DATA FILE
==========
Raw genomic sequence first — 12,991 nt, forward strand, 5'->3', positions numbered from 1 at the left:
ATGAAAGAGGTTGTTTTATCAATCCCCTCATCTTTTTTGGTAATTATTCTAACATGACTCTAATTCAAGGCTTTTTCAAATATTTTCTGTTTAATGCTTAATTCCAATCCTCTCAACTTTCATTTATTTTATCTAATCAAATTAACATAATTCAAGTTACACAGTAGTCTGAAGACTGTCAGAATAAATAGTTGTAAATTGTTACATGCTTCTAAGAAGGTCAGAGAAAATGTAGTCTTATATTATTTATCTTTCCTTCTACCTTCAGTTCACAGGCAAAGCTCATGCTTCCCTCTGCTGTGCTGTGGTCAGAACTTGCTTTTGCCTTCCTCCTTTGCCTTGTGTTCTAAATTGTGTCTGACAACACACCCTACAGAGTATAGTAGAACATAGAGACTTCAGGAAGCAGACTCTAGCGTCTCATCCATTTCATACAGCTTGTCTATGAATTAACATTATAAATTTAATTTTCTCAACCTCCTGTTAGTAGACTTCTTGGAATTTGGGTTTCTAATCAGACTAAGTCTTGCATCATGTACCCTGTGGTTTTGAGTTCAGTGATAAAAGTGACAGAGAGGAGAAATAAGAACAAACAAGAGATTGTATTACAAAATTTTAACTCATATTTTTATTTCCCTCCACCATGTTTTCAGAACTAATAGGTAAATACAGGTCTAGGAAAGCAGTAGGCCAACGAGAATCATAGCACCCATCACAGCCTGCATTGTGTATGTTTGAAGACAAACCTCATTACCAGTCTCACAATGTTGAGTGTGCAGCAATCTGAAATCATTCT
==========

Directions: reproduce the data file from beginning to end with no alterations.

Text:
Raw genomic sequence first — 12,991 nt, forward strand, 5'->3', positions numbered from 1 at the left:
ATGAAAGAGGTTGTTTTATCAATCCCCTCATCTTTTTTGGTAATTATTCTAACATGACTCTAATTCAAGGCTTTTTCAAATATTTTCTGTTTAATGCTTAATTCCAATCCTCTCAACTTTCATTTATTTTATCTAATCAAATTAACATAATTCAAGTTACACAGTAGTCTGAAGACTGTCAGAATAAATAGTTGTAAATTGTTACATGCTTCTAAGAAGGTCAGAGAAAATGTAGTCTTATATTATTTATCTTTCCTTCTACCTTCAGTTCACAGGCAAAGCTCATGCTTCCCTCTGCTGTGCTGTGGTCAGAACTTGCTTTTGCCTTCCTCCTTTGCCTTGTGTTCTAAATTGTGTCTGACAACACACCCTACAGAGTATAGTAGAACATAGAGACTTCAGGAAGCAGACTCTAGCGTCTCATCCATTTCATACAGCTTGTCTATGAATTAACATTATAAATTTAATTTTCTCAACCTCCTGTTAGTAGACTTCTTGGAATTTGGGTTTCTAATCAGACTAAGTCTTGCATCATGTACCCTGTGGTTTTGAGTTCAGTGATAAAAGTGACAGAGAGGAGAAATAAGAACAAACAAGAGATTGTATTACAAAATTTTAACTCATATTTTTATTTCCCTCCACCATGTTTTCAGAACTAATAGGTAAATACAGGTCTAGGAAAGCAGTAGGCCAACGAGAATCATAGCACCCATCACAGCCTGCATTGTGTATGTTTGAAGACAAACCTCATTACCAGTCTCACAATGTTGAGTGTGCAGCAATCTGAAATCATTCT